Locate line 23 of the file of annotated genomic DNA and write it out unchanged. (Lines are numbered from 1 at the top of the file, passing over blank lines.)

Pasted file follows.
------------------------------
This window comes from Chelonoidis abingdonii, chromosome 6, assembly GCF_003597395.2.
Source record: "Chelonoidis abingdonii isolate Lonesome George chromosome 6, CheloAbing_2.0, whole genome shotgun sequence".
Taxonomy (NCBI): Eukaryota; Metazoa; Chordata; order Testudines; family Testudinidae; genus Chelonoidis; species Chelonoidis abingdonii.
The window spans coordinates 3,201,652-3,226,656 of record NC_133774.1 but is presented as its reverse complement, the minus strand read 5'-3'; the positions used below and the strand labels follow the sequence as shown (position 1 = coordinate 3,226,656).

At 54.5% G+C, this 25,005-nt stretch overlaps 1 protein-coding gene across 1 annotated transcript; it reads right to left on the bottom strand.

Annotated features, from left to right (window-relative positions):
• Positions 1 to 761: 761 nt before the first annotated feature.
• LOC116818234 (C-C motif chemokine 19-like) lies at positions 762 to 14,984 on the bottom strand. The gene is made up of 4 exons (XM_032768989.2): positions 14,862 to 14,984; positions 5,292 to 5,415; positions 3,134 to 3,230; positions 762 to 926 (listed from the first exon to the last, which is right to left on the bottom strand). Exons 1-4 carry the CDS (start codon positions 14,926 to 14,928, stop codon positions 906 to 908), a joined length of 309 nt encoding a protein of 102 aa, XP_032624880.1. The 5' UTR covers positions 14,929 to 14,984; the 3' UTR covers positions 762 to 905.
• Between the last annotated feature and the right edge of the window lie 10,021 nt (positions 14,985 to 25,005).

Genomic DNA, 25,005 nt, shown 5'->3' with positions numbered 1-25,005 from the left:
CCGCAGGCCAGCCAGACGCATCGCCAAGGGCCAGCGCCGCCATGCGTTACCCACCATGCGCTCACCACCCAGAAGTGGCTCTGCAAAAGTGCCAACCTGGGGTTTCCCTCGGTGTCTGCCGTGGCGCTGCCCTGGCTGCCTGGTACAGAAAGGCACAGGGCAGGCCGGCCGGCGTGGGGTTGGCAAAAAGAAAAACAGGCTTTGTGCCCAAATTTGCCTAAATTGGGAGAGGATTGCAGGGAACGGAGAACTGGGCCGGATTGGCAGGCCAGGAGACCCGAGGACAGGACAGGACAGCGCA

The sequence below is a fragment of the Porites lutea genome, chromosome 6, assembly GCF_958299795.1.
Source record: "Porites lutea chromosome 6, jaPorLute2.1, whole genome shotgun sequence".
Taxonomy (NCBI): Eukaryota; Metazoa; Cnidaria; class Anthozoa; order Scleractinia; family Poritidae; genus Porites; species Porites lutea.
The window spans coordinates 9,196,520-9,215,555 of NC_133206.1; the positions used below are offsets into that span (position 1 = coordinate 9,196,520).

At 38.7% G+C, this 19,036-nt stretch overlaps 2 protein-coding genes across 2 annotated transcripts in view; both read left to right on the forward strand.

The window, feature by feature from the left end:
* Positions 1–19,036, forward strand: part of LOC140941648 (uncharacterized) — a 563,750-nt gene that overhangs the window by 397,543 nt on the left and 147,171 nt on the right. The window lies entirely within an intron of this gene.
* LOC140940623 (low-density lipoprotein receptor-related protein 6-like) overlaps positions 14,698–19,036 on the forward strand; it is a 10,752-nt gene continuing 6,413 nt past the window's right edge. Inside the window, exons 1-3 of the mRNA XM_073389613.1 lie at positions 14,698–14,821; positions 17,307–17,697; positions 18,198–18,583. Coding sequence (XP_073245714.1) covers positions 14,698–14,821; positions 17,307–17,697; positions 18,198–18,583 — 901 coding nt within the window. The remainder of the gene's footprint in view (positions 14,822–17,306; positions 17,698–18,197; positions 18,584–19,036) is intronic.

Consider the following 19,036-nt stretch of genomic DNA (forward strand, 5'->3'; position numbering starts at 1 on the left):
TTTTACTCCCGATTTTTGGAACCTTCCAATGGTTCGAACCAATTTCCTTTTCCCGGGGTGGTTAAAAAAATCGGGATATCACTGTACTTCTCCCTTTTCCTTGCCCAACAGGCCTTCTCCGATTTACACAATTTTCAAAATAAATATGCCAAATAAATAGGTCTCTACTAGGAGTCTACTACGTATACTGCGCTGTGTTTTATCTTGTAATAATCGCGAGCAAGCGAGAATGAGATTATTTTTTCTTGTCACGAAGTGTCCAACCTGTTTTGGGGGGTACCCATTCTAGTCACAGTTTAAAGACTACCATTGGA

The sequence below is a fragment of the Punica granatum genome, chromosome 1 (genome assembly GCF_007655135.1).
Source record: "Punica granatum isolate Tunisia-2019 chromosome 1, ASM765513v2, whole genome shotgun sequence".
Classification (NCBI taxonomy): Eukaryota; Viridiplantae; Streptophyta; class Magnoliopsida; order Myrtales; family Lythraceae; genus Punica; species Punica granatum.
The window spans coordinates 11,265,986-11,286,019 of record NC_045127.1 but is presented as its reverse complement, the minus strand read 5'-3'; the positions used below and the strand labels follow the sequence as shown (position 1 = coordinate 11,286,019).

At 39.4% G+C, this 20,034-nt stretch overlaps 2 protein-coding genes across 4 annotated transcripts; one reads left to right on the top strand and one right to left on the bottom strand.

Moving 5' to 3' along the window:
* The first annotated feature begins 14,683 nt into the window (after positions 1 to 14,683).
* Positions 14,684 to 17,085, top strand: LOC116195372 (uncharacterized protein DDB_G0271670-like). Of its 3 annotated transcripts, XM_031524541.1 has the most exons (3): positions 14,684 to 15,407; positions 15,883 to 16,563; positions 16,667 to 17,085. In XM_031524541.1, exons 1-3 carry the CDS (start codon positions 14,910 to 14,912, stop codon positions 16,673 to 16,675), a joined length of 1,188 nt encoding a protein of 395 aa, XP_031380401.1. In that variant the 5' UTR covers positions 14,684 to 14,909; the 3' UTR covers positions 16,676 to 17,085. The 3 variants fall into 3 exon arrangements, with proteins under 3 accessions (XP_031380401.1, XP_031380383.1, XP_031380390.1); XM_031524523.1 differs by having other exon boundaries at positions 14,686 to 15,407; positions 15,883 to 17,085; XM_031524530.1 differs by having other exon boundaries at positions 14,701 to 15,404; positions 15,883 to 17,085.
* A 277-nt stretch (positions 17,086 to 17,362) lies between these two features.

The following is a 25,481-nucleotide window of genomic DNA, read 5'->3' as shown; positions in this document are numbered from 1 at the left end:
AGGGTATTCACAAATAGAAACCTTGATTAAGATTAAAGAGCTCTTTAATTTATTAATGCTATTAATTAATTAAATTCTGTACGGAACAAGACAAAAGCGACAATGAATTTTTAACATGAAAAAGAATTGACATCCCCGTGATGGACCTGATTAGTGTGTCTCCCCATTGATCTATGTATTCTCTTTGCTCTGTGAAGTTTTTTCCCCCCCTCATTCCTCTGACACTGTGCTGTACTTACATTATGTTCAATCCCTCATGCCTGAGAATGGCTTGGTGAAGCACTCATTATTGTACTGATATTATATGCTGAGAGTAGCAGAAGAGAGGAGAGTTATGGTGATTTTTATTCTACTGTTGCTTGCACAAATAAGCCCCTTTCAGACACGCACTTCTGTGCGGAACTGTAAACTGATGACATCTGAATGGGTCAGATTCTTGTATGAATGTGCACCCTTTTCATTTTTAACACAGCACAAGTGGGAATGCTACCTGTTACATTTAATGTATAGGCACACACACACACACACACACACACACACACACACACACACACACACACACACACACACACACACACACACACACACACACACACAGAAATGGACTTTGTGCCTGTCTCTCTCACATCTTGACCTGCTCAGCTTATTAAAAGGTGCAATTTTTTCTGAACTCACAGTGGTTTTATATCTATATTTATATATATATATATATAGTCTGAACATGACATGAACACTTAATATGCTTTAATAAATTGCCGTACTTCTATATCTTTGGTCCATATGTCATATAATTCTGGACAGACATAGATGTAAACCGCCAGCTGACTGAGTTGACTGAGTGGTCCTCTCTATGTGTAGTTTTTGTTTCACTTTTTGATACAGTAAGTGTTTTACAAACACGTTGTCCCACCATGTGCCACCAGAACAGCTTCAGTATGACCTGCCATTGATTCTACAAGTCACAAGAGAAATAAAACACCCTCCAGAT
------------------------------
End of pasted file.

Source record: "Punica granatum isolate Tunisia-2019 chromosome 1, ASM765513v2, whole genome shotgun sequence".